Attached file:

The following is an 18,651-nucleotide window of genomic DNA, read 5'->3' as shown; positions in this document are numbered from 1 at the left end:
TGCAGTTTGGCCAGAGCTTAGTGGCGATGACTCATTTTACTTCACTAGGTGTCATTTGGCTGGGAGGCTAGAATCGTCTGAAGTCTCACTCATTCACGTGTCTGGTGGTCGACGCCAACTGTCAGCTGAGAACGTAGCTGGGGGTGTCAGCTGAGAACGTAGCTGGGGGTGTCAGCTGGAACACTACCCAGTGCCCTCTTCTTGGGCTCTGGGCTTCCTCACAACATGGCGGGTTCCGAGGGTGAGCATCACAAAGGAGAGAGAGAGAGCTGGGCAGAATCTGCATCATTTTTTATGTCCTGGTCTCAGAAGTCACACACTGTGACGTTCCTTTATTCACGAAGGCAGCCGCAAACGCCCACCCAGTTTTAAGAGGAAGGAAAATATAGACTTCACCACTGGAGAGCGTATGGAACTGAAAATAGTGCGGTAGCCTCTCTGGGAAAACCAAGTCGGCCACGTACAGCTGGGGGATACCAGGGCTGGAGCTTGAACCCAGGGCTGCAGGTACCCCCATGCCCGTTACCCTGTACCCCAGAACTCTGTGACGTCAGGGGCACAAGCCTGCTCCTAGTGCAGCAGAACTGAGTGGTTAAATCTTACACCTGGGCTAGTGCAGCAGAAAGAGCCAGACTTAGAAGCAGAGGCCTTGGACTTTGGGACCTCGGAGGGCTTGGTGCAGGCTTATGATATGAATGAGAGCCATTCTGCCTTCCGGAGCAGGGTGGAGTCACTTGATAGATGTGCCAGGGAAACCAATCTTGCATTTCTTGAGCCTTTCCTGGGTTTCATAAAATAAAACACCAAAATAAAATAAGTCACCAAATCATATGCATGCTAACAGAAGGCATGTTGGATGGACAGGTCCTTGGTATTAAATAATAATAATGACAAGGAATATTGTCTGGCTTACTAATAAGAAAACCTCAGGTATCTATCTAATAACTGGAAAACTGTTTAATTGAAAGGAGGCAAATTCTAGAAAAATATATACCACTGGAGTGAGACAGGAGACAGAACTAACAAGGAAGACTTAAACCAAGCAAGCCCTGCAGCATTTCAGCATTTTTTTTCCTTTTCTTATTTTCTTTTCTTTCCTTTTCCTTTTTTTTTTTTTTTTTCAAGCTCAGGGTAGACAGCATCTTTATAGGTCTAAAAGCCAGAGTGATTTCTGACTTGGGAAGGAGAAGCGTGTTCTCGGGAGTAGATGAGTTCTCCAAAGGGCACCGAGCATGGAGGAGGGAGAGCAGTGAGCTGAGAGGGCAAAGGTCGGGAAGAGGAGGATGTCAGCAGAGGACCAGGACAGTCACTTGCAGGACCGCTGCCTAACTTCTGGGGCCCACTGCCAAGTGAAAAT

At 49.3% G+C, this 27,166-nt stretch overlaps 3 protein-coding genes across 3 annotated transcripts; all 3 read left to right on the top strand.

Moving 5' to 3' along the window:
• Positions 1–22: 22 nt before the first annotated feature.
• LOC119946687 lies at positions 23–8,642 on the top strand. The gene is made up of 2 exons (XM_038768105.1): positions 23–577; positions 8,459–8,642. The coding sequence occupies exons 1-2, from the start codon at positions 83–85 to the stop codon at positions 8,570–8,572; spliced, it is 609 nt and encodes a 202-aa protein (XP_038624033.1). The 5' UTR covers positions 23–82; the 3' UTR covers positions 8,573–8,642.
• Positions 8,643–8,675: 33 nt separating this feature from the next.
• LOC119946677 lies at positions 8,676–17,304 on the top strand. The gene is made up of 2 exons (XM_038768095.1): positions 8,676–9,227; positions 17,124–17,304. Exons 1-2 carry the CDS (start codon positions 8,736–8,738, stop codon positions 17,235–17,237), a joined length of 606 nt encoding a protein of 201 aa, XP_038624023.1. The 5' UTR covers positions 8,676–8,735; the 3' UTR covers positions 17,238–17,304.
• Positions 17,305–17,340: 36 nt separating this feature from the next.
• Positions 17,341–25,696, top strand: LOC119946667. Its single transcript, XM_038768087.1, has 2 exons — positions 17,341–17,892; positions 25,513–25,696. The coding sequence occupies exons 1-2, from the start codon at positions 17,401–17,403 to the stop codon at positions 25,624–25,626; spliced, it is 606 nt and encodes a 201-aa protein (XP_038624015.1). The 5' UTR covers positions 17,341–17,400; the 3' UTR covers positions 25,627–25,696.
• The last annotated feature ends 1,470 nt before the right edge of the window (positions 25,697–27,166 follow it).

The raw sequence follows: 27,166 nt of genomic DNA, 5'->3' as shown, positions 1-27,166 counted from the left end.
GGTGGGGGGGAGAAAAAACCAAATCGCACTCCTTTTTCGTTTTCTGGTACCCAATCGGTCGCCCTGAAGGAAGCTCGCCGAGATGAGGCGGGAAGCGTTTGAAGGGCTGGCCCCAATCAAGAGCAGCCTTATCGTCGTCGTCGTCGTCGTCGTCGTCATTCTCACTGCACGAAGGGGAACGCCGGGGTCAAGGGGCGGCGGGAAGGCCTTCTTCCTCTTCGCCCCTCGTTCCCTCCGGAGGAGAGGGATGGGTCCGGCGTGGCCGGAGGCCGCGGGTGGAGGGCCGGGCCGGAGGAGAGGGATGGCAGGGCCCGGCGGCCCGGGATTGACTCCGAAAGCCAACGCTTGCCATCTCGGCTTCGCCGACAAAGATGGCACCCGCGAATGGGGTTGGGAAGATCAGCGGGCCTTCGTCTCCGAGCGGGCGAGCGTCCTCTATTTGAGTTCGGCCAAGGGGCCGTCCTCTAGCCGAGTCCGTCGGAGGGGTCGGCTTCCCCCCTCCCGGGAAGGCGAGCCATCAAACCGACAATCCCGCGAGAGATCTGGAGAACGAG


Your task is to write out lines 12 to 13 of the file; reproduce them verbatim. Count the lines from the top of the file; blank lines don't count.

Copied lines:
The raw sequence follows: 27,166 nt of genomic DNA, 5'->3' as shown, positions 1-27,166 counted from the left end.
GGTGGGGGGGAGAAAAAACCAAATCGCACTCCTTTTTCGTTTTCTGGTACCCAATCGGTCGCCCTGAAGGAAGCTCGCCGAGATGAGGCGGGAAGCGTTTGAAGGGCTGGCCCCAATCAAGAGCAGCCTTATCGTCGTCGTCGTCGTCGTCGTCGTCATTCTCACTGCACGAAGGGGAACGCCGGGGTCAAGGGGCGGCGGGAAGGCCTTCTTCCTCTTCGCCCCTCGTTCCCTCCGGAGGAGAGGGATGGGTCCGGCGTGGCCGGAGGCCGCGGGTGGAGGGCCGGGCCGGAGGAGAGGGATGGCAGGGCCCGGCGGCCCGGGATTGACTCCGAAAGCCAACGCTTGCCATCTCGGCTTCGCCGACAAAGATGGCACCCGCGAATGGGGTTGGGAAGATCAGCGGGCCTTCGTCTCCGAGCGGGCGAGCGTCCTCTATTTGAGTTCGGCCAAGGGGCCGTCCTCTAGCCGAGTCCGTCGGAGGGGTCGGCTTCCCCCCTCCCGGGAAGGCGAGCCATCAAACCGACAATCCCGCGAGAGATCTGGAGAACGAG